Home > Interviews > Peter Mulvey

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Part Two



Boston Beats:  Could everybody please state your name, age, and current occupation for the record?

Peter Mulvey:  My name is Peter Mulvey. Iím thirty-seven years old and Iím a singer.


BB: How did you get into music? When did you first learn how to play?
Peter: Itís just about thirty years ago I was at summer camp, and one of the counselors played guitar and I thought this is what I want to do. I asked my parents for a guitar and I got one and I started taking lessons. I used to walk up to North Avenue in my neighborhood in Milwaukee, and this guy named Norb Kaminski would teach me the chords to all kinds of things. Beatles tunes, and that old tune ďThereís a Kind of HushĒ by Hermanís Hermits. I would play the chords and he would play the melodies. So that took seven years. Then I studied finger style guitar at the Wisconsin Conservatory of Music with a guy named Peter Roller. Learned a lot of the old blues tunes and ragtime tunes. From there I discovered Leo Kottke and Michael Hedges, got seriously into the guitar and then I moved out to Boston in 1992, to Somerville. I met David [Goodie] Goodrich, in a guitar shop, The Music Emporium, which used to be on Mass Ave in Cambridge. He got me into all kinds of music. So I really feel like Iíve begun to study more as I go on.

BB: How did you come to write your first song?
Peter: [Laughs.] A childhood friend of my brotherís, we were sitting around and I was playing
Pink Floyd tunes from The Wall in the basement, and Simon and Garfunkel tunes. And I remember, he was like, ďYou know, you should write your own songs, Peter.Ē Having said that, the first tune that I wrote that I kept is probably ďBlack RabbitĒ or ďOn the Way Up,Ē which I still play at shows. But those must have been the fifteenth or twentieth tunes I wrote. Actually, this is not true; I played with a band in college when I was maybe nineteen or twenty years old, and those songs stuck around for a while. Some of those wound up on my first record, on Rapture. ďI donít know.Ē Thatís maybe the shortest answer. Iíve written a lot of songs.

BB: Where have your songs ended up?
Peter: They used that song ďOn the Way UpĒ in that television show Felicity and then they used a song called ďTake ThisĒ in the DVD for Felicity and that was kind of cool to see that they would want to do that, and it paid good. And then there was an independent film called ďThe Origin of Species.Ē That didnít make me any money but the filmmaker wanted to use the song, and that was very touching. And thereís this weird Japanimation video that someone set to ďThe Trouble with Poets.Ē I have no idea why, or who they are. All I know is that if you add my name into the search engine in YouTube, this is one of the videos that comes up which is pretty amusing if nothing else.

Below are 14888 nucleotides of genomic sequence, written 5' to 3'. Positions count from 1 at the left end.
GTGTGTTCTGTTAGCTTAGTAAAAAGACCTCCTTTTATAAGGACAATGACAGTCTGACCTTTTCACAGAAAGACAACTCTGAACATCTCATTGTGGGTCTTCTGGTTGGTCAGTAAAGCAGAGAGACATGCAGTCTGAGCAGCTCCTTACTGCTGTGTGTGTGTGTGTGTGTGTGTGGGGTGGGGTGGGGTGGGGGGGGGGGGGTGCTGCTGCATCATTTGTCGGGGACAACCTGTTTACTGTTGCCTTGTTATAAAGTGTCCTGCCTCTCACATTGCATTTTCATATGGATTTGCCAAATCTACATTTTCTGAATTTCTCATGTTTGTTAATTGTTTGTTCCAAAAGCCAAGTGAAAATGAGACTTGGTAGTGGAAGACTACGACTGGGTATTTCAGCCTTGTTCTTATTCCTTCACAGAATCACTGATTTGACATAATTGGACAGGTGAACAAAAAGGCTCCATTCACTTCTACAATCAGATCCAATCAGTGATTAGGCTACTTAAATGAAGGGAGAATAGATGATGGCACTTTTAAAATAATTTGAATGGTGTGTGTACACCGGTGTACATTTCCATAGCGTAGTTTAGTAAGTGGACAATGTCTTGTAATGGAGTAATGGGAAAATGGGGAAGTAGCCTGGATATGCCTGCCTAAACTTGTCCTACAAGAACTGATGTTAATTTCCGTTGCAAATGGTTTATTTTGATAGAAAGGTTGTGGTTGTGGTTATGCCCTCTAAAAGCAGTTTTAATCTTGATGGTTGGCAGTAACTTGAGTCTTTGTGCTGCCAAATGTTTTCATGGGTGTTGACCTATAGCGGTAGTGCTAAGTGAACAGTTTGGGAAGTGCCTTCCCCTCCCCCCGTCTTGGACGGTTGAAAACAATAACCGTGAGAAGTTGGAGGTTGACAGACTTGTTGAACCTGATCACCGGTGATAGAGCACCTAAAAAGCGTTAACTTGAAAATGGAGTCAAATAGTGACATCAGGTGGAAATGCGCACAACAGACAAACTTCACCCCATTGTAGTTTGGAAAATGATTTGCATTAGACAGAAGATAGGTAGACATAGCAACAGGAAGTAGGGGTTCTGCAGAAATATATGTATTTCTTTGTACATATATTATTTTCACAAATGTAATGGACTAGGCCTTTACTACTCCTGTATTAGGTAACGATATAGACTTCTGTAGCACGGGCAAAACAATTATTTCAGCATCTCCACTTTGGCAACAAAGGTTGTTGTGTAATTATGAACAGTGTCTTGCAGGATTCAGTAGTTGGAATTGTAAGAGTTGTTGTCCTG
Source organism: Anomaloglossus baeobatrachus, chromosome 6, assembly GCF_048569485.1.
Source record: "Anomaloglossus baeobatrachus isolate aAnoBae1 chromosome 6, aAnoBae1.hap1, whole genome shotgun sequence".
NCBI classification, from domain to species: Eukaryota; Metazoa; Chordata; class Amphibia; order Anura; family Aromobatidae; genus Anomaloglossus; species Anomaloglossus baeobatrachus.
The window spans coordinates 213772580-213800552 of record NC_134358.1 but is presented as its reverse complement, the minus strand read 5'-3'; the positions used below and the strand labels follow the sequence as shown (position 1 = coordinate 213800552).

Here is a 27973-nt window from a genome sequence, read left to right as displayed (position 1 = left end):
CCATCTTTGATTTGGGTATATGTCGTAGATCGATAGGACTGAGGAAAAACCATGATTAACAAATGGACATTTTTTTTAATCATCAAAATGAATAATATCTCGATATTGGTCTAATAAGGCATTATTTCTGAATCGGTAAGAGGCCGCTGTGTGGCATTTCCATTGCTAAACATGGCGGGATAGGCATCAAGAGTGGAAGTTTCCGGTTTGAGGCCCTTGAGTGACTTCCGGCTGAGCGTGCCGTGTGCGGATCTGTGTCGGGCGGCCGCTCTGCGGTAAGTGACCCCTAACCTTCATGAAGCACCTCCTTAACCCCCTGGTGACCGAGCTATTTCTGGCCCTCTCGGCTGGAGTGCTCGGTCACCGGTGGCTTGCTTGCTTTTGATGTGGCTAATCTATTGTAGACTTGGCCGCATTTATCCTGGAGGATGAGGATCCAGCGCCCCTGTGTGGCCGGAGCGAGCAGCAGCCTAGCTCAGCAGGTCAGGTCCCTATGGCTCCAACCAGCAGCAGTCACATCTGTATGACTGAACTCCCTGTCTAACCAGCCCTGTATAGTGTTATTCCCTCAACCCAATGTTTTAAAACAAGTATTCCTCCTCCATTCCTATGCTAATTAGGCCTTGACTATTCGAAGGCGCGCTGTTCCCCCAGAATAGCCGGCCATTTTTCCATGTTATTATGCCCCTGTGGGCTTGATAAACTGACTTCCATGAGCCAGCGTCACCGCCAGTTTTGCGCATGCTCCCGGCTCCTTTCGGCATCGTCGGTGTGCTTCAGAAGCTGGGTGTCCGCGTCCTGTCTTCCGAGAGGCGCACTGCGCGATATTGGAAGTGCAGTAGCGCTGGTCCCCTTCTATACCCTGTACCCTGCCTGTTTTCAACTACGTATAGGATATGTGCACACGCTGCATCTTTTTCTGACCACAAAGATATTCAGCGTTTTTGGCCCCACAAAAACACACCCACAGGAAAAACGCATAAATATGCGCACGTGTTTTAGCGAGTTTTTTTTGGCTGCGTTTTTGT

BB: How does a new song usually come about for you?
Peter: For me, it comes as a piece of music. It usually comes as some sort of guitar idea. Either itís a chord structure that then I sing a melody to, and then the melody gives rise to words, or itís a finger style structure that has a melody in it, and then I just put words to that
melody, and learn to play it.

BB: What are some of your musical influences?
Peter: Lately itís been my friends. Kris Delmhorst and Jeffrey Foucault, and Goodie and Chris Smither. But as a kid, I was way into the Police. I had all five of those Police records when I was younger. And obviously I went through the phase of digging Led Zeppelin, and I was into the whole prog-rock thing. Rush and Yes. It was certainly very interesting, there was a lot of creative stuff there, although not very groovy when one looks back on it. You canít really dance to Rush. And obviously ignoring Dylan would be like ignoring the King James Bible. And Tom Waits. Lately itís been a lot of more old-timey stuff. Louis Armstrong and old old country tunes. Old Hank Williams tunes. Old Willie Nelson, like early Willie Nelson, the suits-and-short-haircuts Willie Nelson.

BB: What are some of your favorite albums?
Peter: One of my favorites is Kiko by Los Lobos, thatís a perennial favorite. I think that was one of their high water marks. Iím really fond of that Greg Brown record that wasnít an official Greg Brown record. Itís called ďOne Night,Ē and itís just a concert that he did. And the reason Iím so fond